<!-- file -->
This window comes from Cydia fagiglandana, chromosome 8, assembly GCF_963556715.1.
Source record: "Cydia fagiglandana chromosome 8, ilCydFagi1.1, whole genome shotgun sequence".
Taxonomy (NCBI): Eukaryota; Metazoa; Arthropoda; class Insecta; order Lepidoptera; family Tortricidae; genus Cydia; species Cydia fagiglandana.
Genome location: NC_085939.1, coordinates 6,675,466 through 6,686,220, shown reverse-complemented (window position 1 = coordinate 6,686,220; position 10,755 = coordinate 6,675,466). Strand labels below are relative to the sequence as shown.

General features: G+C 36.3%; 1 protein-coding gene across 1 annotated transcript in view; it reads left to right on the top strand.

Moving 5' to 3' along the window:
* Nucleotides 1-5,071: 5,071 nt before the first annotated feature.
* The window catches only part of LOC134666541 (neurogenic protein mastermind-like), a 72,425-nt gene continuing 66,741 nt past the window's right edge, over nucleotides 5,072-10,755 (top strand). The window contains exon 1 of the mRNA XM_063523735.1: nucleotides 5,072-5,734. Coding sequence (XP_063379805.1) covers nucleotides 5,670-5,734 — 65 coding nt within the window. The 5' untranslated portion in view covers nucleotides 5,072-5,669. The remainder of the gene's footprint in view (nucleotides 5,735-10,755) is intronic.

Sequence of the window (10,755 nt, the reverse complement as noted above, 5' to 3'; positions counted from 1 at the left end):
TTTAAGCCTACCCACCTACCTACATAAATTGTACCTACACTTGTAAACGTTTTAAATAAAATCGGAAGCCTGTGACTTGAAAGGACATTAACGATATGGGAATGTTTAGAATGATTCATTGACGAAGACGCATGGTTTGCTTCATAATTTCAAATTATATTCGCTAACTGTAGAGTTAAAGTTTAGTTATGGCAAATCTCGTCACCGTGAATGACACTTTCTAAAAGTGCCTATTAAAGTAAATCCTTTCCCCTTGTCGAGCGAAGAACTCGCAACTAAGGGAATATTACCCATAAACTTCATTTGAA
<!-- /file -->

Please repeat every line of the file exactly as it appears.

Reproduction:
This window comes from Cydia fagiglandana, chromosome 8, assembly GCF_963556715.1.
Source record: "Cydia fagiglandana chromosome 8, ilCydFagi1.1, whole genome shotgun sequence".
Taxonomy (NCBI): Eukaryota; Metazoa; Arthropoda; class Insecta; order Lepidoptera; family Tortricidae; genus Cydia; species Cydia fagiglandana.
Genome location: NC_085939.1, coordinates 6,675,466 through 6,686,220, shown reverse-complemented (window position 1 = coordinate 6,686,220; position 10,755 = coordinate 6,675,466). Strand labels below are relative to the sequence as shown.

General features: G+C 36.3%; 1 protein-coding gene across 1 annotated transcript in view; it reads left to right on the top strand.

Moving 5' to 3' along the window:
* Nucleotides 1-5,071: 5,071 nt before the first annotated feature.
* The window catches only part of LOC134666541 (neurogenic protein mastermind-like), a 72,425-nt gene continuing 66,741 nt past the window's right edge, over nucleotides 5,072-10,755 (top strand). The window contains exon 1 of the mRNA XM_063523735.1: nucleotides 5,072-5,734. Coding sequence (XP_063379805.1) covers nucleotides 5,670-5,734 — 65 coding nt within the window. The 5' untranslated portion in view covers nucleotides 5,072-5,669. The remainder of the gene's footprint in view (nucleotides 5,735-10,755) is intronic.

Sequence of the window (10,755 nt, the reverse complement as noted above, 5' to 3'; positions counted from 1 at the left end):
TTTAAGCCTACCCACCTACCTACATAAATTGTACCTACACTTGTAAACGTTTTAAATAAAATCGGAAGCCTGTGACTTGAAAGGACATTAACGATATGGGAATGTTTAGAATGATTCATTGACGAAGACGCATGGTTTGCTTCATAATTTCAAATTATATTCGCTAACTGTAGAGTTAAAGTTTAGTTATGGCAAATCTCGTCACCGTGAATGACACTTTCTAAAAGTGCCTATTAAAGTAAATCCTTTCCCCTTGTCGAGCGAAGAACTCGCAACTAAGGGAATATTACCCATAAACTTCATTTGAA